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Nuclear chemistry is the study of the chemical and physical properties of elements as influenced by changes in the structure of the atomic nucleus.
Both Mc Millan and Seaborg recognized that the chemical properties of neptunium and plutonium did not resemble those of rhenium and osmium, as many had predicted, but more closely resembled the chemistry of uranium, a fact that led Seaborg in 1944 to propose that the transuranic elements were part of a new group of elements called the actinide series that should be placed below the lanthanide series on the periodic chart.
Seaborg and coworkers went on to discover many more new elements and radioactive isotopes and to study their chemical and physical properties.
While the common perception is that nuclear chemistry involves only the study of radioactive nuclei, advances in modern mass spectrometry instrumentation has made chemical studies using stable, nonradioactive isotopes increasingly important.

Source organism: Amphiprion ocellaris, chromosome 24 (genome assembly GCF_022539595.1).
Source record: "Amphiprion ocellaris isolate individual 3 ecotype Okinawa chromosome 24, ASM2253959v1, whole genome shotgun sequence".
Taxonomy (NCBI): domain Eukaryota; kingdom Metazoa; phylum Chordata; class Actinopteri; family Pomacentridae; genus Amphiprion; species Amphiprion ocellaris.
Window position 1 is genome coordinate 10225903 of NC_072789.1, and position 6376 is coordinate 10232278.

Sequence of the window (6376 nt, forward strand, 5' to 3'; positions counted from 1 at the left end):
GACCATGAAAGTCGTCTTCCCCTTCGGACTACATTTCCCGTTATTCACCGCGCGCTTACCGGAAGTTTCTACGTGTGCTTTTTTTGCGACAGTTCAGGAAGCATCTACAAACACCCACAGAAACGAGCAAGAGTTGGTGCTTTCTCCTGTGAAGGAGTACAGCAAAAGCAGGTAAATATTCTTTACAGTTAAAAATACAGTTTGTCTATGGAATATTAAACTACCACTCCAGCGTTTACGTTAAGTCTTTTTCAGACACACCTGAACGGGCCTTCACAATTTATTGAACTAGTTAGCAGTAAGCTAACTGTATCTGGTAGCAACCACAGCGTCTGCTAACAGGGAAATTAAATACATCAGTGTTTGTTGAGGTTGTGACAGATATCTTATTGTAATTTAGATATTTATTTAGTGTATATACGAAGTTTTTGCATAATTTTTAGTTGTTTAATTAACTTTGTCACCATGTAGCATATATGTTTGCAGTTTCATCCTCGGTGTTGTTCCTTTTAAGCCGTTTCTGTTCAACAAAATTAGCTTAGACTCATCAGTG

There are essentially three sources of radioactive elements.
Primordial nuclides are radioactive elements whose half-lives are comparable to the age of our solar system and were present at the formation of Earth.
These nuclides are generally referred to as naturally occurring radioactivity and are derived from the radioactive decay of thorium and uranium.
Through tedious chemical separation procedures involving precipitation of different chemical fractions, Marie was able to show that a separated fraction that had the chemical properties of bismuth and another fraction that had the chemical properties of barium were much more radioactive per unit mass than the original uranium ore.
In 1911 Ernest Rutherford asked a student, George de Hevesy, to separate a lead impurity from a decay product of uranium, radium-D.
De Hevesy did not succeed in this task (we now know that radium-D is the radioactive isotope Pb to measure the solubility of lead salts—the first application of an isotopic tracer technique.
In Germany in 1938, Otto Hahn and Fritz Strassmann, skeptical of claims by Enrico Fermi and Irène Joliot-Curie that bombardment of uranium by neutrons produced new so-called transuranic elements (elements beyond uranium), repeated these experiments and chemically isolated a radioactive isotope of barium.
Unable to interpret these findings, Hahn asked Lise Meitner, a physicist and former colleague, to propose an explanation for his observations.